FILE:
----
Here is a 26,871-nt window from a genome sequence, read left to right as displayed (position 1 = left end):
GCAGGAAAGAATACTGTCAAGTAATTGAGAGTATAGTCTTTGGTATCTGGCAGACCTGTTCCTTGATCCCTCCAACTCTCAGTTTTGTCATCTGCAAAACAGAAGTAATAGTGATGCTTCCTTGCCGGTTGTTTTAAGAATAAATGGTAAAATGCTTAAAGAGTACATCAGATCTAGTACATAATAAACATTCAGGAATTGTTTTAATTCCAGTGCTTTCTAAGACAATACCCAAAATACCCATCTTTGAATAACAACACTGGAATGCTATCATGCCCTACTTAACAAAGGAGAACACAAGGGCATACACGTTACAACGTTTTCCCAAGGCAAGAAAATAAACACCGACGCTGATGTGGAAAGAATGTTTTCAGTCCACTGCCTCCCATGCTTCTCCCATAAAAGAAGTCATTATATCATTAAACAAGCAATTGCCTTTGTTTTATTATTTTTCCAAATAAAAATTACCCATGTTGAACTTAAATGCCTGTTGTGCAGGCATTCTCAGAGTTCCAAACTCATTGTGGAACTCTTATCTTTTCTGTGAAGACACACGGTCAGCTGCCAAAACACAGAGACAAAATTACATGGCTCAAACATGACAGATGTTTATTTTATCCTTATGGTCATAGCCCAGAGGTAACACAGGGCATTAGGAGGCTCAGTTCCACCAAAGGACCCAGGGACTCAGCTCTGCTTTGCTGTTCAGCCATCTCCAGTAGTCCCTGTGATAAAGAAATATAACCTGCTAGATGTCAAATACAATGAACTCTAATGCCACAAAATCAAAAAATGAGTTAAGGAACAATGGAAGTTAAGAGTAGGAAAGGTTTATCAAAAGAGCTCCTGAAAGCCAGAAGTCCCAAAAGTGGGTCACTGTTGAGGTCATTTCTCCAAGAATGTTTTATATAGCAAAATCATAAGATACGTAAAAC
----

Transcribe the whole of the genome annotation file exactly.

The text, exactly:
Here is a 26,871-nt window from a genome sequence, read left to right as displayed (position 1 = left end):
GCAGGAAAGAATACTGTCAAGTAATTGAGAGTATAGTCTTTGGTATCTGGCAGACCTGTTCCTTGATCCCTCCAACTCTCAGTTTTGTCATCTGCAAAACAGAAGTAATAGTGATGCTTCCTTGCCGGTTGTTTTAAGAATAAATGGTAAAATGCTTAAAGAGTACATCAGATCTAGTACATAATAAACATTCAGGAATTGTTTTAATTCCAGTGCTTTCTAAGACAATACCCAAAATACCCATCTTTGAATAACAACACTGGAATGCTATCATGCCCTACTTAACAAAGGAGAACACAAGGGCATACACGTTACAACGTTTTCCCAAGGCAAGAAAATAAACACCGACGCTGATGTGGAAAGAATGTTTTCAGTCCACTGCCTCCCATGCTTCTCCCATAAAAGAAGTCATTATATCATTAAACAAGCAATTGCCTTTGTTTTATTATTTTTCCAAATAAAAATTACCCATGTTGAACTTAAATGCCTGTTGTGCAGGCATTCTCAGAGTTCCAAACTCATTGTGGAACTCTTATCTTTTCTGTGAAGACACACGGTCAGCTGCCAAAACACAGAGACAAAATTACATGGCTCAAACATGACAGATGTTTATTTTATCCTTATGGTCATAGCCCAGAGGTAACACAGGGCATTAGGAGGCTCAGTTCCACCAAAGGACCCAGGGACTCAGCTCTGCTTTGCTGTTCAGCCATCTCCAGTAGTCCCTGTGATAAAGAAATATAACCTGCTAGATGTCAAATACAATGAACTCTAATGCCACAAAATCAAAAAATGAGTTAAGGAACAATGGAAGTTAAGAGTAGGAAAGGTTTATCAAAAGAGCTCCTGAAAGCCAGAAGTCCCAAAAGTGGGTCACTGTTGAGGTCATTTCTCCAAGAATGTTTTATATAGCAAAATCATAAGATACGTAAAAC